Parting shot

28 May, 2015

Can sambuca be both a serious cocktail ingredient and a party shot? Lucy Britner looks for answers 


EVERYONE HAS A SAMBUCA STORY. Some of us even have a sambuca scar. From singed eyebrows in the student bar to shots at a birthday celebration, sambuca has fuelled dares, charged toasts and provided the start – as well as the finish – to many great nights out. But in today’s ever-more sophisticated drinking climate, is that enough? 

From dedicated cocktail competitions, interest in provenance and even lawsuits to defend its integrity, this anise liqueur’s success is much more than a random shot in the dark. 

After the mighty vodka flavour wave, we saw a raft of sambucas of all flavours, colours and abvs come on to the market, and in 2014 this even sparked a legal battle. UK distributor Hi-Spirits and its Antica sambuca owner Antiche sued Fratelli Francoli over its 30% abv Opal brand because sambuca, by EU definition, has to be 38%. The matter was settled confidentially and in April 2014, a 38% Opal Nera appeared on the UK market. 

Nick Rodgers, head of Instil Drinks Co, who started to distribute Opal in 2013, said at the time that he was delighted with Opal’s return to its home in the sambuca category. “Opal Nera has a strong brand identity, but has been in a bit of an odd space since the abv was lowered in 2011, which has left many customers confused,” he said. “Often when they wanted to celebrate a high energy occasion with a sambuca, they were refused their preferred first choice of Opal.”

Antica’s efforts to protect sambuca’s heritage, along with general consumer and bartender interest in provenance, history and quality, has sparked a sea-change in the category, especially in one of its core markets, the UK. 

UK ontrade numbers suggest sambuca is in growth – in fact, it’s sold in 75,000 licensed outlets according to trade analysts CGA Strategy.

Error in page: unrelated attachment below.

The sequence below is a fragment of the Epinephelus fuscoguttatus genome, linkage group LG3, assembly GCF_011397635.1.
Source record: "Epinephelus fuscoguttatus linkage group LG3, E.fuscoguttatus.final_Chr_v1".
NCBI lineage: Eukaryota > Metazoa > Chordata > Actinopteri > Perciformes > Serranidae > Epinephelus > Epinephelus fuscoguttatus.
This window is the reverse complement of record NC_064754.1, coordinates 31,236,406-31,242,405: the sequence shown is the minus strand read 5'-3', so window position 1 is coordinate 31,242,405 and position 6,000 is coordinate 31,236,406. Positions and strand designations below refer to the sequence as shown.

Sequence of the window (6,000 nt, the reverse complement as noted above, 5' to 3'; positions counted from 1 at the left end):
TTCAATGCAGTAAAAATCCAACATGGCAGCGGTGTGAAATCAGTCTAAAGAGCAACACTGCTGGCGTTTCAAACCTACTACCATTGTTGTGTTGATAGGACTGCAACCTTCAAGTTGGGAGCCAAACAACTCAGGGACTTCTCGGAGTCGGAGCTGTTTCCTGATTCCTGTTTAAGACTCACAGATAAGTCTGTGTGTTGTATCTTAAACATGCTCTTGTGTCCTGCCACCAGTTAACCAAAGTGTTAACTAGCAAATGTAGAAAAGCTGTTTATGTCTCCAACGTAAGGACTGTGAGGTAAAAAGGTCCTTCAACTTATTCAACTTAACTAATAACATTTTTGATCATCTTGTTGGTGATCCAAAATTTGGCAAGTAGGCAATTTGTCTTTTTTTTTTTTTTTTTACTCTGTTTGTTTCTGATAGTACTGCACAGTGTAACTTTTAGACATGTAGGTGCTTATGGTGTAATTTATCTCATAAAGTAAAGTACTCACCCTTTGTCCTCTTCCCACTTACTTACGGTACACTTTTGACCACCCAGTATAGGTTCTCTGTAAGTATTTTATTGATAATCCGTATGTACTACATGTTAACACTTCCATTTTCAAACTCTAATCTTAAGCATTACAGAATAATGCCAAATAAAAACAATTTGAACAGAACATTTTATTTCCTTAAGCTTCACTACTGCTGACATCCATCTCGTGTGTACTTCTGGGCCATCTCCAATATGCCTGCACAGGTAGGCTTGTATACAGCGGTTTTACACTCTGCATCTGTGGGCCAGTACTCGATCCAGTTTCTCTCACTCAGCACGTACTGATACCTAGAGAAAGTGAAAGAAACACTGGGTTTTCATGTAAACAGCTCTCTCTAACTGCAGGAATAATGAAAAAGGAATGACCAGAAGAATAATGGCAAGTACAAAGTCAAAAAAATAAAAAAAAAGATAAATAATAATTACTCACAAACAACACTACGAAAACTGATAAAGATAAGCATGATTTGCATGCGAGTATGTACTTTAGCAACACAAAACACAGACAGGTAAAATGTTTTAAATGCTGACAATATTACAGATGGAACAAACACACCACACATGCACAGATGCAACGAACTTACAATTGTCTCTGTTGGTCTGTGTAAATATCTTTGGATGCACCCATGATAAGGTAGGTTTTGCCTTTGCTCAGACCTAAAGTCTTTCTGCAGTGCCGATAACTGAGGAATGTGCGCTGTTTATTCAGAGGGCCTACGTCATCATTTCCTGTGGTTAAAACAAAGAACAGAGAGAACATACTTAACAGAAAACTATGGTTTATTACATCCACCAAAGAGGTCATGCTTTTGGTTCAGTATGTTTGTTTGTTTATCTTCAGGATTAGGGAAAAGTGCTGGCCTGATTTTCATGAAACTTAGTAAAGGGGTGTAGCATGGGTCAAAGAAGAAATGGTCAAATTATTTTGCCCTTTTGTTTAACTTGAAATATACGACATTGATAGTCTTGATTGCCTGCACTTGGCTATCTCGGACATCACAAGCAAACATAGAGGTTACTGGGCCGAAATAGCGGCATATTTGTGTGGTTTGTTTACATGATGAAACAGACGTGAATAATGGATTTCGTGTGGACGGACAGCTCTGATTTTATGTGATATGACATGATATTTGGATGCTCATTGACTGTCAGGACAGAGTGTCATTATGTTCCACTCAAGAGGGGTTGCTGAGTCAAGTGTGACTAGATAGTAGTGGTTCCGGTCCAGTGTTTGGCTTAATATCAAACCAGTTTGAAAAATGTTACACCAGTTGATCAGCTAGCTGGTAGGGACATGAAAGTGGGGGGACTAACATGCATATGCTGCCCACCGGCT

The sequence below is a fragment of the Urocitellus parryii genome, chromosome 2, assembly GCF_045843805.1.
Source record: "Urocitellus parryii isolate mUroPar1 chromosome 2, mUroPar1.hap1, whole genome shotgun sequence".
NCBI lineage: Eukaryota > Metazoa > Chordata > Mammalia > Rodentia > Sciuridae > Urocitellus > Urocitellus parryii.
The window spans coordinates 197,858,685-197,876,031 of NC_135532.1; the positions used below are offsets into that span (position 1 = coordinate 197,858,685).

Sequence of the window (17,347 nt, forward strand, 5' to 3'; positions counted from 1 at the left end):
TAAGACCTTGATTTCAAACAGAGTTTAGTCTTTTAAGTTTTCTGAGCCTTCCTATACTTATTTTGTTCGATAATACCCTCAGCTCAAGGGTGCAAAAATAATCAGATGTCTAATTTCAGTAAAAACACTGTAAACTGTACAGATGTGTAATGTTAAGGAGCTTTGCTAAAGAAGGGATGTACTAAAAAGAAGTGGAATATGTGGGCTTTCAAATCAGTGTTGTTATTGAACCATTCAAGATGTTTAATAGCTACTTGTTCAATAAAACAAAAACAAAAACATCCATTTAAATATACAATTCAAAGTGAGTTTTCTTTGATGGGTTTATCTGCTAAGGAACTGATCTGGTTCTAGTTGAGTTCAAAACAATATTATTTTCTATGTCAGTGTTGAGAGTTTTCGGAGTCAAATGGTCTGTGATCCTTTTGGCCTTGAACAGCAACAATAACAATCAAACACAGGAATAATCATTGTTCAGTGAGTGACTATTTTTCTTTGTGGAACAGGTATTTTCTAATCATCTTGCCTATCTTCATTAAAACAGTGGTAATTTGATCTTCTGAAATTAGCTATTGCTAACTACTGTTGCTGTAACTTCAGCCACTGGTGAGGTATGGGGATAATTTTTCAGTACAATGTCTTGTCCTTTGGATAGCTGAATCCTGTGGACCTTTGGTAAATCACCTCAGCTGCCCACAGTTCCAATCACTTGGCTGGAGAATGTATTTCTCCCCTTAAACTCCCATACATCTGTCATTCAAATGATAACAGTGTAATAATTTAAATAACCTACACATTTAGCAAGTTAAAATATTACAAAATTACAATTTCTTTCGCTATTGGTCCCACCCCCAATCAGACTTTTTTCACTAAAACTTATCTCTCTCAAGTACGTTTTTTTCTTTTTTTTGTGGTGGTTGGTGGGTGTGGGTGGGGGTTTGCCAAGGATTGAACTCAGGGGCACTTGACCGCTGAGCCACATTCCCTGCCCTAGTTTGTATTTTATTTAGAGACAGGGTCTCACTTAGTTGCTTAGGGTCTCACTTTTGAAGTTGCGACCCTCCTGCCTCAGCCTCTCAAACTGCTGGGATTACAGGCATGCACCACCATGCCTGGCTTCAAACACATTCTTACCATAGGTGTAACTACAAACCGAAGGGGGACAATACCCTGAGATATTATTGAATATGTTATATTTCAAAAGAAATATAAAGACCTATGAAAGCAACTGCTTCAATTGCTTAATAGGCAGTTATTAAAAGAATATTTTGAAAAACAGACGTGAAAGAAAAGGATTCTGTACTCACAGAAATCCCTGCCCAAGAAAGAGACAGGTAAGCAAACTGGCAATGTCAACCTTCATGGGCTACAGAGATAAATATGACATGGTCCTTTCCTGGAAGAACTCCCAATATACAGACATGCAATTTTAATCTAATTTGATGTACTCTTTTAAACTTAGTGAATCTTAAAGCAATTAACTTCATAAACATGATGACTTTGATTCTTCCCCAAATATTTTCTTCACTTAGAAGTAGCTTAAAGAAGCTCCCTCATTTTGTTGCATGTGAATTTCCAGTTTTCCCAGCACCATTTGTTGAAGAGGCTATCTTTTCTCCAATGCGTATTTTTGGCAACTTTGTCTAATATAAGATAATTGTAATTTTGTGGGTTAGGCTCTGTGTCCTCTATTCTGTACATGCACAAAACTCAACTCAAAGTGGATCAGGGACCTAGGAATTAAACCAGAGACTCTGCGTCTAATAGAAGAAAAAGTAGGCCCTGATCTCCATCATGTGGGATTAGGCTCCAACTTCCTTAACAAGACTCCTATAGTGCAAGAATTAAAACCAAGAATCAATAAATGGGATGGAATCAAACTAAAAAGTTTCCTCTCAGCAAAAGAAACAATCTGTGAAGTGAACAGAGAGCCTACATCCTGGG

MAT to January 24, 2015 shows sambuca is up by 0.9% and CGA surmises that this has been driven by an increase in distribution, which is up 1.6%. 

A spokesperson for CGA says: “We have largely seen increased consumer interest in the more traditional spirits categories over recent times (eg the return of gin), and this sambuca trend largely represents this. 

“Luxardo has accounted for the majority of gains, with volumes up 10.6% as a brand family. The key winners within its portfolio have been the Dei Cesari and Passione Nera variants.” Though this hasn’t slowed the company’s flavour favour, but more of that later. 

Antica global brand ambassador Bruno Vanzan says bartenders are working hard to innovate when it comes to sambuca consumption. “In the past 10 years, bars around the world have changed how they mix products and how they serve drinks. 

“Of course, sambuca takes something from that. In the beginning, sambuca was a ‘perfect shot’ after dinner or with a cup of coffee – the way old Italian people were drinking – but in the past three or four years, we have been working hard in several ways, such as inventing new recipes and through mixologist competitions to mix sambuca in drinks and change the minds of people drinking sambuca.”

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